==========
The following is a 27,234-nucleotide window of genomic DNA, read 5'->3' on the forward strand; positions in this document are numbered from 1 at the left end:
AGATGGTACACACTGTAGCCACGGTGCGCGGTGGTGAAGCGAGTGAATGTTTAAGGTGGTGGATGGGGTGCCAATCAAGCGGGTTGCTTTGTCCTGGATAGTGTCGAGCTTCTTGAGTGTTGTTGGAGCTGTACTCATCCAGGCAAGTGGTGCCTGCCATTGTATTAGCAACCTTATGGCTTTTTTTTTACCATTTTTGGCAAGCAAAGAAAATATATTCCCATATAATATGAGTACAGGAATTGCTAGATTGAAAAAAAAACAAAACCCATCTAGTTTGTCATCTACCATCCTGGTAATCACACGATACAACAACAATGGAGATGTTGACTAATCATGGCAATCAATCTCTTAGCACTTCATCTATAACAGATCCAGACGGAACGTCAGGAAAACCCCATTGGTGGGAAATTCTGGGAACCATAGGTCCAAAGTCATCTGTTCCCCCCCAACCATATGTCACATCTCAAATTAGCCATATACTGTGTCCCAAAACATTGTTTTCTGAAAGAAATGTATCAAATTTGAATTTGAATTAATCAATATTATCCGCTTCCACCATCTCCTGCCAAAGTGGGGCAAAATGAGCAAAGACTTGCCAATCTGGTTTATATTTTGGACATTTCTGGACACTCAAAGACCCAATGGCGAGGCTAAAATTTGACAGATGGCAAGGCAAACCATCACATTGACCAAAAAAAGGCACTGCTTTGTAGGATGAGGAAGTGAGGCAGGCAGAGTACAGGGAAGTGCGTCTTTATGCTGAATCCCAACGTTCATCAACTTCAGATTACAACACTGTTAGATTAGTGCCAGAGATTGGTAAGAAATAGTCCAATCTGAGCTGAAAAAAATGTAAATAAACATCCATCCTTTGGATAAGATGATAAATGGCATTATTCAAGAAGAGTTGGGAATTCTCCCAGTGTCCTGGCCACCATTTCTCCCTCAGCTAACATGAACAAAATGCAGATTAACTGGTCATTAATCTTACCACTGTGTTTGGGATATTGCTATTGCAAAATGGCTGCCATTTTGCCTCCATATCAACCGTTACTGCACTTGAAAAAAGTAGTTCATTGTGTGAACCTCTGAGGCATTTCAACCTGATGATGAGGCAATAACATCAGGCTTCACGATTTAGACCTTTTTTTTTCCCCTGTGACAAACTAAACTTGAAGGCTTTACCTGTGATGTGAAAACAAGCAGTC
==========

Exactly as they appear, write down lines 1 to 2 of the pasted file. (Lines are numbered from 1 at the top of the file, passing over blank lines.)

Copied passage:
The following is a 27,234-nucleotide window of genomic DNA, read 5'->3' on the forward strand; positions in this document are numbered from 1 at the left end:
AGATGGTACACACTGTAGCCACGGTGCGCGGTGGTGAAGCGAGTGAATGTTTAAGGTGGTGGATGGGGTGCCAATCAAGCGGGTTGCTTTGTCCTGGATAGTGTCGAGCTTCTTGAGTGTTGTTGGAGCTGTACTCATCCAGGCAAGTGGTGCCTGCCATTGTATTAGCAACCTTATGGCTTTTTTTTTACCATTTTTGGCAAGCAAAGAAAATATATTCCCATATAATATGAGTACAGGAATTGCTAGATTGAAAAAAAAACAAAACCCATCTAGTTTGTCATCTACCATCCTGGTAATCACACGATACAACAACAATGGAGATGTTGACTAATCATGGCAATCAATCTCTTAGCACTTCATCTATAACAGATCCAGACGGAACGTCAGGAAAACCCCATTGGTGGGAAATTCTGGGAACCATAGGTCCAAAGTCATCTGTTCCCCCCCAACCATATGTCACATCTCAAATTAGCCATATACTGTGTCCCAAAACATTGTTTTCTGAAAGAAATGTATCAAATTTGAATTTGAATTAATCAATATTATCCGCTTCCACCATCTCCTGCCAAAGTGGGGCAAAATGAGCAAAGACTTGCCAATCTGGTTTATATTTTGGACATTTCTGGACACTCAAAGACCCAATGGCGAGGCTAAAATTTGACAGATGGCAAGGCAAACCATCACATTGACCAAAAAAAGGCACTGCTTTGTAGGATGAGGAAGTGAGGCAGGCAGAGTACAGGGAAGTGCGTCTTTATGCTGAATCCCAACGTTCATCAACTTCAGATTACAACACTGTTAGATTAGTGCCAGAGATTGGTAAGAAATAGTCCAATCTGAGCTGAAAAAAATGTAAATAAACATCCATCCTTTGGATAAGATGATAAATGGCATTATTCAAGAAGAGTTGGGAATTCTCCCAGTGTCCTGGCCACCATTTCTCCCTCAGCTAACATGAACAAAATGCAGATTAACTGGTCATTAATCTTACCACTGTGTTTGGGATATTGCTATTGCAAAATGGCTGCCATTTTGCCTCCATATCAACCGTTACTGCACTTGAAAAAAGTAGTTCATTGTGTGAACCTCTGAGGCATTTCAACCTGATGATGAGGCAATAACATCAGGCTTCACGATTTAGACCTTTTTTTTTCCCCTGTGACAAACTAAACTTGAAGGCTTTACCTGTGATGTGAAAACAAGCAGTC